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Israeli prime minister Benjamin Netanyahu ‘courts homophobes and racists’ in desperate cling to power

Emma Powys Maurice February 22, 2021
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Netanyahu

Israeli Prime Minister Benjamin Netanyahu (Lior Mizrahi/Getty Images)

Israeli prime minister Benjamin Netanyahu has been accused of “courting homophobes and racists” in a desperate bid to secure votes ahead of the upcoming election.

According to The Times of Israel, Israel’s longest serving prime minister is behind a merger of three far-right parties: Jewish Power, Religious Zionism, and the extreme anti-LGBT+ party Noam.

The last election saw Noam run on a primary focus of combatting LGBT+ acceptance in Israel, with a rhetoric that linked gay people with child trafficking, compared LGBT+ advocates to Nazis, and promised to make Israel “a normal nation”.

The party’s leader Avi Maoz has campaigned fiercely against all forms of LGBT+ rights in Israel, including same-sex adoption and IVF for same-sex couples.

On its own the ultra-Orthodox party would be unlikely to meet the threshold needed to enter the Knesset, but its chances are strengthened as part of a far-right bloc – which it’s been speculated will back Netanyahu in his bid to build a coalition.

Netanyahu drew heavy criticism when he employed a similar strategy in 2019, and his latest controversial coalition has attracted further concern.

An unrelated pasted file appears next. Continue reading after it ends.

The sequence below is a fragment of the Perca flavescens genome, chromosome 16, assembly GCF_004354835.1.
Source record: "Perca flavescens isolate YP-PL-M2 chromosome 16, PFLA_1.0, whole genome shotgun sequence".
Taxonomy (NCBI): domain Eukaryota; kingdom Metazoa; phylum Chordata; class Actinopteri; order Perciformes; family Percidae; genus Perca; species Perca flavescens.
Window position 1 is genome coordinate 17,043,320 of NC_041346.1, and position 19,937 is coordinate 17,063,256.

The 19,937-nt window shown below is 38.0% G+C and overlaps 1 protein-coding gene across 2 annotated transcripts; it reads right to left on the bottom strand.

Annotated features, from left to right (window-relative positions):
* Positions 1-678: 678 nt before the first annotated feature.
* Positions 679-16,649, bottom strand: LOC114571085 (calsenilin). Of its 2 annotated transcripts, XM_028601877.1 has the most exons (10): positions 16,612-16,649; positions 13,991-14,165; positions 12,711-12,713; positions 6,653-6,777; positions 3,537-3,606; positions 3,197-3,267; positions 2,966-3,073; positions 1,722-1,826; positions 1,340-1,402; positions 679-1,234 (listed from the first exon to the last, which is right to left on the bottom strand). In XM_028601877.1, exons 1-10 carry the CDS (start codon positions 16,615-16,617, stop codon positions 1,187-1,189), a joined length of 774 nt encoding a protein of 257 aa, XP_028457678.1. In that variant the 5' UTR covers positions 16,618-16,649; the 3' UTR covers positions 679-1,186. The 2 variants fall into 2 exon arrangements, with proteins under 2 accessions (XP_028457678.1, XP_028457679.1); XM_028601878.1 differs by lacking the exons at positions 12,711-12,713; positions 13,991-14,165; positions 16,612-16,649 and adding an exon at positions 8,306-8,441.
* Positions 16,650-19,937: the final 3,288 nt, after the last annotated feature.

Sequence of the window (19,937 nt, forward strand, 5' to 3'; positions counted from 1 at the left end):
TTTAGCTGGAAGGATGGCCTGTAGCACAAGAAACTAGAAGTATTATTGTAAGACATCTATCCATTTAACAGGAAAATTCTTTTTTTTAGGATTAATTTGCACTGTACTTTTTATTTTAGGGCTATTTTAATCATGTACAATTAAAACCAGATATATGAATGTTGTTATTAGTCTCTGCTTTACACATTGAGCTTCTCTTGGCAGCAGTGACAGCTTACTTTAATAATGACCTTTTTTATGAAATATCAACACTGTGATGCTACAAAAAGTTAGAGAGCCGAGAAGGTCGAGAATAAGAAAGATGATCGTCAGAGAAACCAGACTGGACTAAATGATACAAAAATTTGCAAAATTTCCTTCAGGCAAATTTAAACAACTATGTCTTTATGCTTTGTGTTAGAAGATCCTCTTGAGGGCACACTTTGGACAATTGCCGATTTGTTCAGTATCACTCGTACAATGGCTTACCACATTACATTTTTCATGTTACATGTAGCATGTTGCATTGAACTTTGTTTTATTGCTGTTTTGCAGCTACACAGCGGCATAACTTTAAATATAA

“We are disturbed by reports of efforts to ensure that extremist parties cross the electoral threshold and make it into the Knesset,” said the Anti-Defamation League’s Israel office on Twitter.

“Assistance to mainstreaming them is a dangerous phenomenon which risks normalising racism in the Knesset and Israeli society.”

International commentators have been similarly appalled. According to Axios, the move is equivalent to a US president “cutting a deal” with the former KKK leader David Duke.

“Netanyahu and the ruling Likud party are legitimising a racist, xenophobic and homophobic fringe party in hopes that their right-wing bloc will reach a 61-seat majority,” warned Israeli correspondent Barak Ravid.

If the radical right-wing bloc manage to win at least 61 seats, Netanyahu will be dependent on them to form a coalition if he is to cling to power – potentially at the cost of LGBT+ rights in Israel.

Related topics: Benjamin Netanyahu, Israel, Noam

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